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Transcript
```Illustrative
Mathematics
G-CO Construction of
perpendicular bisector
Alignments to Content Standards: G-CO.D.12
Let A and B be two distinct points in the plane and
⎯⎯⎯⎯⎯⎯⎯
AB the segment joining them. The
⎯⎯⎯⎯⎯⎯⎯
goal of this problem is to construct the perpendicular bisector of segment AB .
Draw circles with radius |AB| centered at A and B respectively as pictured below:
←→
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Illustrative
Mathematics
←→
The two points of intersection of these circles are labelled P and Q. Show that line PQ
⎯⎯⎯⎯⎯⎯⎯
is the perpendicular bisector of AB .
IM Commentary
The construction of the perpendicular bisector of a line segment is one of the most
common in plane geometry and it is undertaken here. In addition to giving students a
chance to work with straightedge and compass, the problem uses triangle congruence
both to show that the constructed line is perpendicular to AB and to show that it
bisects AB.
This problem assumes that the two circles intersect in points A and B as pictured. If
this subject comes up, the teacher may wish to make explicit that the picture may be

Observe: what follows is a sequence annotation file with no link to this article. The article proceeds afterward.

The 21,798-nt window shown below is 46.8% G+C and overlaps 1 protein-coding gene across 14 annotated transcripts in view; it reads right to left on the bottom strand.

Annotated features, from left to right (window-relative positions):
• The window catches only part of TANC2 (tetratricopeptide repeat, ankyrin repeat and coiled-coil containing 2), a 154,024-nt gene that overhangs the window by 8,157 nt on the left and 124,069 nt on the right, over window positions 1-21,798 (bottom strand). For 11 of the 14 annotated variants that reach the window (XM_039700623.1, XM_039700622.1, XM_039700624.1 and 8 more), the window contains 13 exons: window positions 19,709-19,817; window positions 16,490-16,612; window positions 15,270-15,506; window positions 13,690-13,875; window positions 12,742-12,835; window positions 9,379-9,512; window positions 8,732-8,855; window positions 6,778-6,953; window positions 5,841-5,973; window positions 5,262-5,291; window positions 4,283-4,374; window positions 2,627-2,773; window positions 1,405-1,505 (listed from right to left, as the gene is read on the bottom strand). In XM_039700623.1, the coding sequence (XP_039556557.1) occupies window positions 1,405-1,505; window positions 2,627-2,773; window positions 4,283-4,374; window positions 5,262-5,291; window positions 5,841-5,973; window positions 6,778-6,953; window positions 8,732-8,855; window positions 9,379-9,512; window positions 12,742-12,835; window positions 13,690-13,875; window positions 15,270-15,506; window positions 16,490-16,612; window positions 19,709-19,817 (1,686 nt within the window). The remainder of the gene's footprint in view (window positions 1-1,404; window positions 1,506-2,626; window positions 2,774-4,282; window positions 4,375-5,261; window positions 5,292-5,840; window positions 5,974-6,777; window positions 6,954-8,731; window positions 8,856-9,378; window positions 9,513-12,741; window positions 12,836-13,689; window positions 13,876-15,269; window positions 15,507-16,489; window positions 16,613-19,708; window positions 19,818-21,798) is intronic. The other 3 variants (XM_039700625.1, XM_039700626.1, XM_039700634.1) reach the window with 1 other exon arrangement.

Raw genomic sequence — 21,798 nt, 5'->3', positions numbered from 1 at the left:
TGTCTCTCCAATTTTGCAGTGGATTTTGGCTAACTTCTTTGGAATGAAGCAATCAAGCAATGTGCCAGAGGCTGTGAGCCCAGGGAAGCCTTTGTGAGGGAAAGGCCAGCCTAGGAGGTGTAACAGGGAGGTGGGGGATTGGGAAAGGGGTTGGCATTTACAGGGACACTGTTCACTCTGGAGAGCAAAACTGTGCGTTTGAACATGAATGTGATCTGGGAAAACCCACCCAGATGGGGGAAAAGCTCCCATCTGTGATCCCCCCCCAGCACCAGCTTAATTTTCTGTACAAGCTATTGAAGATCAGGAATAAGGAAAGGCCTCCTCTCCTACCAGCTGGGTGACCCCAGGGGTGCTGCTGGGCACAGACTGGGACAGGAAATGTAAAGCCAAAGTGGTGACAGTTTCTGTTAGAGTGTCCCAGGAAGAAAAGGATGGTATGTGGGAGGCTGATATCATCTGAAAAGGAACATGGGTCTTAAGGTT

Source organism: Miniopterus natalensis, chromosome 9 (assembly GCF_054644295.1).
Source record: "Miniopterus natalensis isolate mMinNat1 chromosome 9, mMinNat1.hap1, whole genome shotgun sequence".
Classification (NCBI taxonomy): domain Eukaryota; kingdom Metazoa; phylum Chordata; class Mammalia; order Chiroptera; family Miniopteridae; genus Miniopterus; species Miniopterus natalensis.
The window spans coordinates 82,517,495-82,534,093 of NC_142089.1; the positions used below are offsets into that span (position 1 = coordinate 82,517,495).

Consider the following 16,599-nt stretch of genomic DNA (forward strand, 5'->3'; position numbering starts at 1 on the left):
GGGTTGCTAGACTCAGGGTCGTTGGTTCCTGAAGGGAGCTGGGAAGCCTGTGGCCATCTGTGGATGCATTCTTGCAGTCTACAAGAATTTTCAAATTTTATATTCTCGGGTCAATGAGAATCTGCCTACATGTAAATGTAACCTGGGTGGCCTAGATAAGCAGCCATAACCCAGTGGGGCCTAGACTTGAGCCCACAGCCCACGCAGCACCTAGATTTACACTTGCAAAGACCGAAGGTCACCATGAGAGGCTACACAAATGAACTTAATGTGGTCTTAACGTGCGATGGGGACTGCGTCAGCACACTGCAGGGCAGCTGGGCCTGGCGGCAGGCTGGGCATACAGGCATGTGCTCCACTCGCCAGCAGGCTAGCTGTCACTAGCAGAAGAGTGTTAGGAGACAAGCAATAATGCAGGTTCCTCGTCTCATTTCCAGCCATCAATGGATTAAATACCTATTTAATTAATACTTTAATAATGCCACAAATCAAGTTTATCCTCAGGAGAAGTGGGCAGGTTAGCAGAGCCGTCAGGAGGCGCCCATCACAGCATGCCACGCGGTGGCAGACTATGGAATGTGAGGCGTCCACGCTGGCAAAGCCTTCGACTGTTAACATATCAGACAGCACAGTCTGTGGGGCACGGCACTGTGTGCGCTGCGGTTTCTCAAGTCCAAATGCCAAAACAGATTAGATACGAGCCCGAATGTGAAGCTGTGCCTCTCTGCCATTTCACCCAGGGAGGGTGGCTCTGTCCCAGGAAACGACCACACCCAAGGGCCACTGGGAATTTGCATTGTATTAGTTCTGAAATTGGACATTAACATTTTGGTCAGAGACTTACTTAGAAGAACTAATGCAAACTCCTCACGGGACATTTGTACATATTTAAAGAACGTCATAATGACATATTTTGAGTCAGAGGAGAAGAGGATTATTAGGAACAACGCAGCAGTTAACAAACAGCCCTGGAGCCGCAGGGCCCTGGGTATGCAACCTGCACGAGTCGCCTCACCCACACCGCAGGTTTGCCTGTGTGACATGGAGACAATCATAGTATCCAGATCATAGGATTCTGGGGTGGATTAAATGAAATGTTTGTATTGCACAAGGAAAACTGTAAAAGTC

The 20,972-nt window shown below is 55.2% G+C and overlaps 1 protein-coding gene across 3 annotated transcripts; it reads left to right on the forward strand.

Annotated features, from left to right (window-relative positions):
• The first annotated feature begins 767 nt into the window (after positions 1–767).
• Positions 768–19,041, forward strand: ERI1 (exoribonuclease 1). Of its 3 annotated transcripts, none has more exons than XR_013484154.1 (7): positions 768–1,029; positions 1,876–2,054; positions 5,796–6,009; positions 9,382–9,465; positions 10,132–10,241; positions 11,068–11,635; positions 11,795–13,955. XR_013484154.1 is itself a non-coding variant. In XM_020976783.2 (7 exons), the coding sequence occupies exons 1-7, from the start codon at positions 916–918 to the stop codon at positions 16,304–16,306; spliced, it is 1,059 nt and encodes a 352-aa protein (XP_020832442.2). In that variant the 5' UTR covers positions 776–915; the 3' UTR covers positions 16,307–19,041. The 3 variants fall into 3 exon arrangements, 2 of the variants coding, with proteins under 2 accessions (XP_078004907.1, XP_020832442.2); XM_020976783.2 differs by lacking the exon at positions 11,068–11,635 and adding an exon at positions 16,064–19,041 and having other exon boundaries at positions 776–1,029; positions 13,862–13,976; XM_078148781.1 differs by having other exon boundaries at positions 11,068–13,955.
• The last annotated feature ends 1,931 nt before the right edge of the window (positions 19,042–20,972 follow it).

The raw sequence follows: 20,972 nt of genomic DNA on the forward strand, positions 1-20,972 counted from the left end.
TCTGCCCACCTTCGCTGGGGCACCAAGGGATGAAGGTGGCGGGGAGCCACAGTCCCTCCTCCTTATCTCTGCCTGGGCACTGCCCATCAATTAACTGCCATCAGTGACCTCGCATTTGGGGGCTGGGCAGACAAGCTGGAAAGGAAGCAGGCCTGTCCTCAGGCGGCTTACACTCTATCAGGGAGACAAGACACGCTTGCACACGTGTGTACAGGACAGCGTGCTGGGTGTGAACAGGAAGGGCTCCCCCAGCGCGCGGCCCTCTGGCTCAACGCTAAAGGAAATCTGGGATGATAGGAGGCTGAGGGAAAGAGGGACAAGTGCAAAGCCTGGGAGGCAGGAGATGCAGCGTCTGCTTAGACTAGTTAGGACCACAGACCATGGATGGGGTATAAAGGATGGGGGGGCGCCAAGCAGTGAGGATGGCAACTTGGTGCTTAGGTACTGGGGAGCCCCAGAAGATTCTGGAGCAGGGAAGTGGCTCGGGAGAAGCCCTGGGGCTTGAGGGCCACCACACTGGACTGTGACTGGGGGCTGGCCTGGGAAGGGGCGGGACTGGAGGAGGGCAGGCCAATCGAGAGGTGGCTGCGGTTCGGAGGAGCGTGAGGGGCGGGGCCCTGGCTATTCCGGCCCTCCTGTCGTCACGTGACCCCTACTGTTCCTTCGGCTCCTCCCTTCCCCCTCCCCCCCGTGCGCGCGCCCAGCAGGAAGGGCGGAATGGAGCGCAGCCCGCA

used as justification of this fact. Providing a more rigorous mathematical explanation
goes beyond the scope of the high school standards.
A second solution is provided emphasizing rigid motions. The argument has two steps.
←→
←→
First, it is possible to show that AB and PQ are perpendicular by showing that the
←→
reflection of the plane over AB interchanges P and Q. Once these lines are
←→
⎯⎯⎯⎯⎯⎯⎯⎯
perpendicular, showing that AB bisects PQ can also be shown by considering a
different reflection.
This task is mainly intended for instructional purposes. The first solution is a nice
application of congruent triangles but is a multi-step argument. The second solution
provides an opportunity for teachers to bring in the notion of rigid motions which is
behind the congruence results used in the first solution. It is important for students to
see results established both in the traditional way and explicitly using rigid
transformations. The construction of the perpendicular bisector is a central,
foundational result and so seeing this done in both ways is vital for developing a good
intuition for rigid motions.